Food grade diatomaceous earth offers important benefits, particularly related to the fact that it is composed of approximately 85% amorphous silica. In the past, humans were able to consume enough silica in food, but as modern hybrid foods and toxic soil became a reality, studies suggest that only about 1/3 of the silica that we need is present in our fruits and vegetables. This is a sad fact, given that silica is such a necessary component for the health of our tendons, cartilage, blood vessels, and bones. It is also needed for the health and strength of our skin, teeth and nails. It even contributes to the health of almost all of our vital organs, including the heart, liver and lungs.

A strong abrasive, Diatomaceous Earth is composed of a unique combination of 33% silicon, 19% calcium, 5% sodium, 3% magnesium and 2% iron, as well fifteen other trace minerals like boron, manganese, titanium, copper and zirconium.

Silica is an important trace mineral for human beings, and one that many are unaware that they need. Dr. Barbara Hendel, author of “Water & Salt” has even stated that, “Silica is the most important trace mineral for human health.”

The oldest use of diatomaceous earth has been as a toothpaste and facial scrub, due to its mild abrasive capacities. Similarly, it acts as a mild abrasive in animals, removing intestinal invaders and other harmful organisms from the digestive tract, stimulating digestion and absorption of nutrients by sweeping foreign bodies out of the system. Diatomaceous Earth is also chocked-full of naturally occurring trace minerals. These minerals promote strong nails, healthy skin and shinier hair in animal use.

Other Heath Benefits of Diatomaceous Earth:

  • Increases mineral absorption: As silica is water-soluble and does not remain in the body for very long, supplementing with diatomaceous earth aids the body in keeping optimal absorption of these important minerals.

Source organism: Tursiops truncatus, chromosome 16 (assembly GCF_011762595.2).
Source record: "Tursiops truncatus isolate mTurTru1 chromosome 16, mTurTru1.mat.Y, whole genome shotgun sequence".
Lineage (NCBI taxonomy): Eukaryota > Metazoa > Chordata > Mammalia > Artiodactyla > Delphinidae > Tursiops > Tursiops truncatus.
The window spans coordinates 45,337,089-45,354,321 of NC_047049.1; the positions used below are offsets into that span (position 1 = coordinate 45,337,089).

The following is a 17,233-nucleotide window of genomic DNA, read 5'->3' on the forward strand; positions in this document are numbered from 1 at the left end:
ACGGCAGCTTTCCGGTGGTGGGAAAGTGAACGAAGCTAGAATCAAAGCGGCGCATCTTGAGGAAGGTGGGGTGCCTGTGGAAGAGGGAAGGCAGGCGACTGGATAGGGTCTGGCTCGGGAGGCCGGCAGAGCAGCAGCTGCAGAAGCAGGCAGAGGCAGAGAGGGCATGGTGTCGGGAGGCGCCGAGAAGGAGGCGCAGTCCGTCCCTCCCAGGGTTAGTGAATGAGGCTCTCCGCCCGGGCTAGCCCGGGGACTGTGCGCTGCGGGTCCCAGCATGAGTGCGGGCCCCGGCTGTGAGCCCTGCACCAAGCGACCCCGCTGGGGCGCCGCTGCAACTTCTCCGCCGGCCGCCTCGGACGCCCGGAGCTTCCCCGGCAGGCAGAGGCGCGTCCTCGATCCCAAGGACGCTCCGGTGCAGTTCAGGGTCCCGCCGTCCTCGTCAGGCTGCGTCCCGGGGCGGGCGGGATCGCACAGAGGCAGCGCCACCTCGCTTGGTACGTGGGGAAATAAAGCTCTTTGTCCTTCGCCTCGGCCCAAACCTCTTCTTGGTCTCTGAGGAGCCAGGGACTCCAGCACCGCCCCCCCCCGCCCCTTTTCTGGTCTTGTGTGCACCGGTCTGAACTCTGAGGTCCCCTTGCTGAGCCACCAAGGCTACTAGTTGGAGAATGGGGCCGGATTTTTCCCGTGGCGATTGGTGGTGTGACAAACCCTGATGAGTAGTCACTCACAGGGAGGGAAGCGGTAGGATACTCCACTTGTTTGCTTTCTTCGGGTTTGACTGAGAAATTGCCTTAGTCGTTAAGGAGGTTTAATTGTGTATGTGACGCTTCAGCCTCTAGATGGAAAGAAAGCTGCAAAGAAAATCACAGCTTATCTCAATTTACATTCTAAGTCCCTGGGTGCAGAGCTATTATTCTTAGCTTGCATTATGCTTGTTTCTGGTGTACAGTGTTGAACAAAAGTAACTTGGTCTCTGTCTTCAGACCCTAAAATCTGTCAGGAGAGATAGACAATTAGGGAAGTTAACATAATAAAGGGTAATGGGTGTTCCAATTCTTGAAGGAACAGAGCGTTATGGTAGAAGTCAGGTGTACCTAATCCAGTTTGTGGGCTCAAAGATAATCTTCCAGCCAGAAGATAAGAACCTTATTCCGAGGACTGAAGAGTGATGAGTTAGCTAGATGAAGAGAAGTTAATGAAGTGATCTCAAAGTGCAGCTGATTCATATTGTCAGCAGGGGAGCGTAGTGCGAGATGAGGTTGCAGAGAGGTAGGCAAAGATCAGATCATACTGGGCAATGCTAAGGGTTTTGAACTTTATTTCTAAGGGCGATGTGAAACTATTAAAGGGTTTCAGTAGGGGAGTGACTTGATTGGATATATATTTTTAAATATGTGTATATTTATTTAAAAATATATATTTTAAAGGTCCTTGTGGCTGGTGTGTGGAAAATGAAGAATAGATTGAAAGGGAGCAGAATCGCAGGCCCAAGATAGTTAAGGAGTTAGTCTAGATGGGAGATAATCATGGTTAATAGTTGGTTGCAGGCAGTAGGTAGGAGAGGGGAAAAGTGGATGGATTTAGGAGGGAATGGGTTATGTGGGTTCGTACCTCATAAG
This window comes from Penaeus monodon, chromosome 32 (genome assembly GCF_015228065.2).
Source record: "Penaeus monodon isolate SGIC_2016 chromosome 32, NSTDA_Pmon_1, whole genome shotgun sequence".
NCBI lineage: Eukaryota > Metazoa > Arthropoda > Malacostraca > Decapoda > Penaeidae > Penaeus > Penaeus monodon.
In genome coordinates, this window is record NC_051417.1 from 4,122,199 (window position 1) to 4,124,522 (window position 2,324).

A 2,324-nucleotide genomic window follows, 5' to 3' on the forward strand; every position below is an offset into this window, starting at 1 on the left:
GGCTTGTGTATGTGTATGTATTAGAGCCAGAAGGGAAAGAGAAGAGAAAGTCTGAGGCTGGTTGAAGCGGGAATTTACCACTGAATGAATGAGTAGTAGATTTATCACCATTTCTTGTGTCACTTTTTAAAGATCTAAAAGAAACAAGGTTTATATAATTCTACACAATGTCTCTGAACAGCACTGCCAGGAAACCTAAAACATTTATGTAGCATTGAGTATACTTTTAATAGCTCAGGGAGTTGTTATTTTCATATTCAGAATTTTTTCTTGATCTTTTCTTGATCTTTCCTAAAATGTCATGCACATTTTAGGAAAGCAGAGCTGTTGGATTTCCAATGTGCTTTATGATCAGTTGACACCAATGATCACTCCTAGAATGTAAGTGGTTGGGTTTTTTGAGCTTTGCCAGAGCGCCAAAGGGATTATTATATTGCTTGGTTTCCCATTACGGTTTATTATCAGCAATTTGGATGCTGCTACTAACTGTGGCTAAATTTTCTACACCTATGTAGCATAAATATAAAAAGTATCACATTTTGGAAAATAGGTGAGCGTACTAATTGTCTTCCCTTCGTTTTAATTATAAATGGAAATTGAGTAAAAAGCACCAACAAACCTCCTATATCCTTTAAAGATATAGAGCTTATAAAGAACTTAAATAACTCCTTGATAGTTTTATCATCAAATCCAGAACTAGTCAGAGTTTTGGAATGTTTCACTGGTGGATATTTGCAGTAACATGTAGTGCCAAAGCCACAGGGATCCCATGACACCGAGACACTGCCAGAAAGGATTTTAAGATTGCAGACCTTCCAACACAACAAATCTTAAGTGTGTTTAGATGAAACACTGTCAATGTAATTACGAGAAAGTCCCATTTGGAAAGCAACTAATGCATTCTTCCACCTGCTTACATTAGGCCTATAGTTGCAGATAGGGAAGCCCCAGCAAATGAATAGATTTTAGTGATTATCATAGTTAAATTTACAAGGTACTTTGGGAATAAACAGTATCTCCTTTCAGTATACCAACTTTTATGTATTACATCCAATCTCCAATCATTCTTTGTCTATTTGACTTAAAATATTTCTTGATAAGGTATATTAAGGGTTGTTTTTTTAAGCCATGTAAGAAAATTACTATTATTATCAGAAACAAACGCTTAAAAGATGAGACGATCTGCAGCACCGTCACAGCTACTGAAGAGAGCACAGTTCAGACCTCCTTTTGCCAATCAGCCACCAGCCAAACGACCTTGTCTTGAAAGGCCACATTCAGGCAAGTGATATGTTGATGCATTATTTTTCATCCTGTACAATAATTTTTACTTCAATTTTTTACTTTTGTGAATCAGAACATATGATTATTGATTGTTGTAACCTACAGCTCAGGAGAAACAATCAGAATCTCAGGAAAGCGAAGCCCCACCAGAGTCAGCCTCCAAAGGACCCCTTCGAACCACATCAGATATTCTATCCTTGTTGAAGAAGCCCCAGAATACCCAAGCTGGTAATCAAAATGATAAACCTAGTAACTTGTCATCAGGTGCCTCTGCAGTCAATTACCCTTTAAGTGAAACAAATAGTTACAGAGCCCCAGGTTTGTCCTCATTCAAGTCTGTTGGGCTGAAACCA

• May aid in lowering cholesterol and blood pressure.
  • May contribute to more regular bowel movements, as it acts as an internal cleansing aid.
  • Used in livestock feed to control intestinal parasites, which are lacerated by the abrasiveness of diatomaceous earth. It has also shown great success in ridding animals of E.coli, as well as other forms of bacteria and viruses.
  • Contains anti-fungal properties.
  • Acts as a powerful overall detoxification agent — A strong natural bonding agent, diatomaceous earth sucks heavy metals (such as those contained in vaccines, drinking water and foods.

Other Interesting Info and Benefits of Diatomaceous Earth

Diatomaceous earth is often used as a natural insecticide, as its absorption properties actually dehydrate the waxy outer layer off of the insects’ exoskeleton, causing them to expire. Food and medical-grade diatomaceous earth is also used as a safe and non-toxic way to de-worm pets, and it has even been used as a natural form of cat litter. The U.S. Centers for Disease control recommends it as a natural method for neutralizing toxic spills. It is also a common ingredient in oil-absorbing natural facial products and masks.

Do you use diatomaceous earth? What do you use it for? Please let us know your experiences in the comments!

Dr. Edward F. Group III, DC, ND, DACBN, DCBCN, DABFM

Article references:

Previous articles by Dr. Group:

About the author:

dr edward group iii 240x300 B 12: The Miracle VitaminDr. Edward F. Group III (DC, ND, DACBN, DCBCN, DABFM) founded  Global Healing Center  in 1998 and is currently the Chief Executive Officer. Heading up the research and development team, Dr. Group assumes a hands-on approach in producing new and advanced degenerative disease products and information.